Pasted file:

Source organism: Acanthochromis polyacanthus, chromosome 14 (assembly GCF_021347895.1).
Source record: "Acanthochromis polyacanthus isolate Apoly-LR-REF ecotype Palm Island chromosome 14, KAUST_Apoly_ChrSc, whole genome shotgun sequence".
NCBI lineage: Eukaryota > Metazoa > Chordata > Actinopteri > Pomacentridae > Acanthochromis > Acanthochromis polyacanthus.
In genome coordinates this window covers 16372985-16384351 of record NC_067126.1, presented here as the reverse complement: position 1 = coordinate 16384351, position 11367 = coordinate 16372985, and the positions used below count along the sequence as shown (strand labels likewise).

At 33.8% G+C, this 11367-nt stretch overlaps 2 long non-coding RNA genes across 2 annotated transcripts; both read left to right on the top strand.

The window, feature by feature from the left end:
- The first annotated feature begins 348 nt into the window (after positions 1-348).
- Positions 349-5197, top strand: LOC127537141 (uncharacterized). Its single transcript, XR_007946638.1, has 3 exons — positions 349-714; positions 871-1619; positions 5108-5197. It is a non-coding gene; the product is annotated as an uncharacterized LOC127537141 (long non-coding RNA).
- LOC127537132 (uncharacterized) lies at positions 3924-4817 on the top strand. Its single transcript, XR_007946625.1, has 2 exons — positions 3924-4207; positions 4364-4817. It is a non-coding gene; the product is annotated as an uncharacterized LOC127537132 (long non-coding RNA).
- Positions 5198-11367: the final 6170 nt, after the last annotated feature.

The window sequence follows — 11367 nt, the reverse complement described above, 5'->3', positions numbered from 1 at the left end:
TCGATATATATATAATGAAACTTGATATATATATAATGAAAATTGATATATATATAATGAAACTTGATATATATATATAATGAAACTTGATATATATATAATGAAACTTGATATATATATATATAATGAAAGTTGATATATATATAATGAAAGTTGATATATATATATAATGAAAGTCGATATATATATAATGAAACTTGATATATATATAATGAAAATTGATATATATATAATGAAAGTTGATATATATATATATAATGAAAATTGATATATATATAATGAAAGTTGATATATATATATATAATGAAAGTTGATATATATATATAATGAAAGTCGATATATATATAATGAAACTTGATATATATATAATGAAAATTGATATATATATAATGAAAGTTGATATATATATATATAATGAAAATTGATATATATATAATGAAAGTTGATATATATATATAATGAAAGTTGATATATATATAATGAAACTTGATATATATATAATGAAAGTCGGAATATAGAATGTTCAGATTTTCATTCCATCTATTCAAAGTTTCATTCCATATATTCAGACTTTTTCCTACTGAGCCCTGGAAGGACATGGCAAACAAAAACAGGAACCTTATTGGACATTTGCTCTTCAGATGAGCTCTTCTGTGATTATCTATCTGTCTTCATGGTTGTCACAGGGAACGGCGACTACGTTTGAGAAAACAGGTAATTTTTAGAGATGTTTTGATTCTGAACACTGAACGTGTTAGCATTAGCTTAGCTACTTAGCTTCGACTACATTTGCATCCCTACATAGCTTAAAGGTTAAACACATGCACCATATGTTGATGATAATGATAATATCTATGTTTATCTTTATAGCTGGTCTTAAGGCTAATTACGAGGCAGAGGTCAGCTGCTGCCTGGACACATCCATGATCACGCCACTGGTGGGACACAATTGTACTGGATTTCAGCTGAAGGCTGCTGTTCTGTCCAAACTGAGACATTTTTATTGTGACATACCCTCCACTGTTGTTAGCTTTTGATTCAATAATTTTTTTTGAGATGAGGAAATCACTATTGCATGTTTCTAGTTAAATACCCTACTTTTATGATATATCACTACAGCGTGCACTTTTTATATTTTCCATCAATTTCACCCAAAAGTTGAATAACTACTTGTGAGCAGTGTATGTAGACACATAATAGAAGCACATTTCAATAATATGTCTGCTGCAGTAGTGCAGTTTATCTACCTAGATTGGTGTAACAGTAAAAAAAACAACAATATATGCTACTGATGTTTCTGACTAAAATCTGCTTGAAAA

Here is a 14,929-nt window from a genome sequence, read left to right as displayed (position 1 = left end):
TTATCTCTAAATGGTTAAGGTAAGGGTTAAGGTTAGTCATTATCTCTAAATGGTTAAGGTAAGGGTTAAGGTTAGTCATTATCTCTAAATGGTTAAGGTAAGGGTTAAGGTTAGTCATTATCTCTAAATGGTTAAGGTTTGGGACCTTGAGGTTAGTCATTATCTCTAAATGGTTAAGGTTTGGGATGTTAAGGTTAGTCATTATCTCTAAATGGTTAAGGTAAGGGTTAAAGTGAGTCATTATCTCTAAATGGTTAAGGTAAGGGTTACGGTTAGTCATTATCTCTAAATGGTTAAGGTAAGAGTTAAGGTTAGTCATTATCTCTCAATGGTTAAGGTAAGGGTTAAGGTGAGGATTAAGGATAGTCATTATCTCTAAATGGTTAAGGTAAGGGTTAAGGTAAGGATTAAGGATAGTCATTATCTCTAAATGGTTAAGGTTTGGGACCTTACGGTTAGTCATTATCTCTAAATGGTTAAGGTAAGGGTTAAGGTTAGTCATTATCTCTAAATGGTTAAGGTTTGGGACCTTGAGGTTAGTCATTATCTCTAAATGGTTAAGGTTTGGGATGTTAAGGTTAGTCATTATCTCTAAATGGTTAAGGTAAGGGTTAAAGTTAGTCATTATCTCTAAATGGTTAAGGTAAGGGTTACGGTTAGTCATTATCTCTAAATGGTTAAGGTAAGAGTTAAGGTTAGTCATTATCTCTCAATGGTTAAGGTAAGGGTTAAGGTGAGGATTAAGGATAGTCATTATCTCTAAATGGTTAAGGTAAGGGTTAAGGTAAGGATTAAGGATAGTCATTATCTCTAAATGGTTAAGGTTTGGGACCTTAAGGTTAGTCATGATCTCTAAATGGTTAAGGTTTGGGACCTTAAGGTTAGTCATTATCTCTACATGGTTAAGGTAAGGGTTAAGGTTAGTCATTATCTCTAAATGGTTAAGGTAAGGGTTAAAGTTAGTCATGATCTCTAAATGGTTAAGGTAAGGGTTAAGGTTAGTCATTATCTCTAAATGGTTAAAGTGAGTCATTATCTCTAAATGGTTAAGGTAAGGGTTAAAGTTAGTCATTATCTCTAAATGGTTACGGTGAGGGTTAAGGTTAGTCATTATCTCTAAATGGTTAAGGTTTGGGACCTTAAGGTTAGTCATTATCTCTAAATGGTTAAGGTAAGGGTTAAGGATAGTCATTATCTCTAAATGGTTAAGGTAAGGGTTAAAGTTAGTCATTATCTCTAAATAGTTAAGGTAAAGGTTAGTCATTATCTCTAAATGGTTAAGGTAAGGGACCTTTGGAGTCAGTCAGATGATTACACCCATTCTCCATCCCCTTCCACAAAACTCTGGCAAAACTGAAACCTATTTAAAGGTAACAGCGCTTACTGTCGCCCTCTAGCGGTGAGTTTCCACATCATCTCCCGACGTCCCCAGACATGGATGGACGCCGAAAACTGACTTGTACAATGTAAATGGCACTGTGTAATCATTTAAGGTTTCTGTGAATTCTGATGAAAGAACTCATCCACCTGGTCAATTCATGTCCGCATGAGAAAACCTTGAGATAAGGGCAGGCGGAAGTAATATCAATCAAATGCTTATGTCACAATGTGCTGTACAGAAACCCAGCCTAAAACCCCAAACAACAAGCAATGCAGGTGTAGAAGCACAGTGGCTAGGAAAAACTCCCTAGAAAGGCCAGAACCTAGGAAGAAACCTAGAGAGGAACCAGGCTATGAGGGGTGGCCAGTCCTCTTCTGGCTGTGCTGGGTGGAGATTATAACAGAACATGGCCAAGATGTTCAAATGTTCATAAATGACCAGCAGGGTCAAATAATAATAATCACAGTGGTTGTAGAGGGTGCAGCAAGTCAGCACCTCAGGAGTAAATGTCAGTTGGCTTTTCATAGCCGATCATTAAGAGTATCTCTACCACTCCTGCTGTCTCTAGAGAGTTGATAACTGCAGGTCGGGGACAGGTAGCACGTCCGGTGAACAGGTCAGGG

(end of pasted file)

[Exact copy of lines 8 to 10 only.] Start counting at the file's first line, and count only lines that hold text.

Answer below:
- Positions 349-5197, top strand: LOC127537141 (uncharacterized). Its single transcript, XR_007946638.1, has 3 exons — positions 349-714; positions 871-1619; positions 5108-5197. It is a non-coding gene; the product is annotated as an uncharacterized LOC127537141 (long non-coding RNA).
- LOC127537132 (uncharacterized) lies at positions 3924-4817 on the top strand. Its single transcript, XR_007946625.1, has 2 exons — positions 3924-4207; positions 4364-4817. It is a non-coding gene; the product is annotated as an uncharacterized LOC127537132 (long non-coding RNA).
- Positions 5198-11367: the final 6170 nt, after the last annotated feature.